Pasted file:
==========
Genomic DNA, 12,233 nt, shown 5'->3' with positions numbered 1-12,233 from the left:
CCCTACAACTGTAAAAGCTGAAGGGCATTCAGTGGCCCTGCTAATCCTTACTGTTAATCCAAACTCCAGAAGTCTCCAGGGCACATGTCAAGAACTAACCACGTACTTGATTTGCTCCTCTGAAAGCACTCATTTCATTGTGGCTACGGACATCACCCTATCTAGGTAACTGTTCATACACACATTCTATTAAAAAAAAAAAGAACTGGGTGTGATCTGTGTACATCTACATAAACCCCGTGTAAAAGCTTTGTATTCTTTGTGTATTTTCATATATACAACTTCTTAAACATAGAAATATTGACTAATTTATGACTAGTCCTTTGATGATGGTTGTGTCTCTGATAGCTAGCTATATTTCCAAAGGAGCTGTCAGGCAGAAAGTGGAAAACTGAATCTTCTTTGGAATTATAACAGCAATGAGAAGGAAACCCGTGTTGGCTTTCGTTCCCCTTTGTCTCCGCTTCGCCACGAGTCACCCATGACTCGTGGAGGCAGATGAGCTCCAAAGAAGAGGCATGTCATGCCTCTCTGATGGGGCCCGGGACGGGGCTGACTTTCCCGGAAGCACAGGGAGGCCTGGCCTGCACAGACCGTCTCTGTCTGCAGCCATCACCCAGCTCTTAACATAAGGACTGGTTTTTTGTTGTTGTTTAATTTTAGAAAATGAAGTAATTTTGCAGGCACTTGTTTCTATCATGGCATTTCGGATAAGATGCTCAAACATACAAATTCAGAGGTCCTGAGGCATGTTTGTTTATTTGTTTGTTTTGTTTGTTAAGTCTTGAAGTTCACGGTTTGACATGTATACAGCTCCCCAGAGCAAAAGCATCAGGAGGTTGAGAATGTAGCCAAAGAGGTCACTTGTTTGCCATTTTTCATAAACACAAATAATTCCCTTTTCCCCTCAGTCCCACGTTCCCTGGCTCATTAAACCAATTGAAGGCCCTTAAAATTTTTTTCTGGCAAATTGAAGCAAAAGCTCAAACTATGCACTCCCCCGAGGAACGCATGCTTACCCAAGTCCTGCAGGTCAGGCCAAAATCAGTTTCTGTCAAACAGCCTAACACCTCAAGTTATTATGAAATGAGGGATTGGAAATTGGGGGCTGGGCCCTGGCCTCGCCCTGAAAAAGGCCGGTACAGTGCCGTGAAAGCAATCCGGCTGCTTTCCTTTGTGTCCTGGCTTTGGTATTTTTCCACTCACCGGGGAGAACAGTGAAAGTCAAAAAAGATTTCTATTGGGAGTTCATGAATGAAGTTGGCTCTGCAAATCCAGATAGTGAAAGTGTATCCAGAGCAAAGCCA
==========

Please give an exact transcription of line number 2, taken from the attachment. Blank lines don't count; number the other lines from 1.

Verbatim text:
CCCTACAACTGTAAAAGCTGAAGGGCATTCAGTGGCCCTGCTAATCCTTACTGTTAATCCAAACTCCAGAAGTCTCCAGGGCACATGTCAAGAACTAACCACGTACTTGATTTGCTCCTCTGAAAGCACTCATTTCATTGTGGCTACGGACATCACCCTATCTAGGTAACTGTTCATACACACATTCTATTAAAAAAAAAAAGAACTGGGTGTGATCTGTGTACATCTACATAAACCCCGTGTAAAAGCTTTGTATTCTTTGTGTATTTTCATATATACAACTTCTTAAACATAGAAATATTGACTAATTTATGACTAGTCCTTTGATGATGGTTGTGTCTCTGATAGCTAGCTATATTTCCAAAGGAGCTGTCAGGCAGAAAGTGGAAAACTGAATCTTCTTTGGAATTATAACAGCAATGAGAAGGAAACCCGTGTTGGCTTTCGTTCCCCTTTGTCTCCGCTTCGCCACGAGTCACCCATGACTCGTGGAGGCAGATGAGCTCCAAAGAAGAGGCATGTCATGCCTCTCTGATGGGGCCCGGGACGGGGCTGACTTTCCCGGAAGCACAGGGAGGCCTGGCCTGCACAGACCGTCTCTGTCTGCAGCCATCACCCAGCTCTTAACATAAGGACTGGTTTTTTGTTGTTGTTTAATTTTAGAAAATGAAGTAATTTTGCAGGCACTTGTTTCTATCATGGCATTTCGGATAAGATGCTCAAACATACAAATTCAGAGGTCCTGAGGCATGTTTGTTTATTTGTTTGTTTTGTTTGTTAAGTCTTGAAGTTCACGGTTTGACATGTATACAGCTCCCCAGAGCAAAAGCATCAGGAGGTTGAGAATGTAGCCAAAGAGGTCACTTGTTTGCCATTTTTCATAAACACAAATAATTCCCTTTTCCCCTCAGTCCCACGTTCCCTGGCTCATTAAACCAATTGAAGGCCCTTAAAATTTTTTTCTGGCAAATTGAAGCAAAAGCTCAAACTATGCACTCCCCCGAGGAACGCATGCTTACCCAAGTCCTGCAGGTCAGGCCAAAATCAGTTTCTGTCAAACAGCCTAACACCTCAAGTTATTATGAAATGAGGGATTGGAAATTGGGGGCTGGGCCCTGGCCTCGCCCTGAAAAAGGCCGGTACAGTGCCGTGAAAGCAATCCGGCTGCTTTCCTTTGTGTCCTGGCTTTGGTATTTTTCCACTCACCGGGGAGAACAGTGAAAGTCAAAAAAGATTTCTATTGGGAGTTCATGAATGAAGTTGGCTCTGCAAATCCAGATAGTGAAAGTGTATCCAGAGCAAAGCCA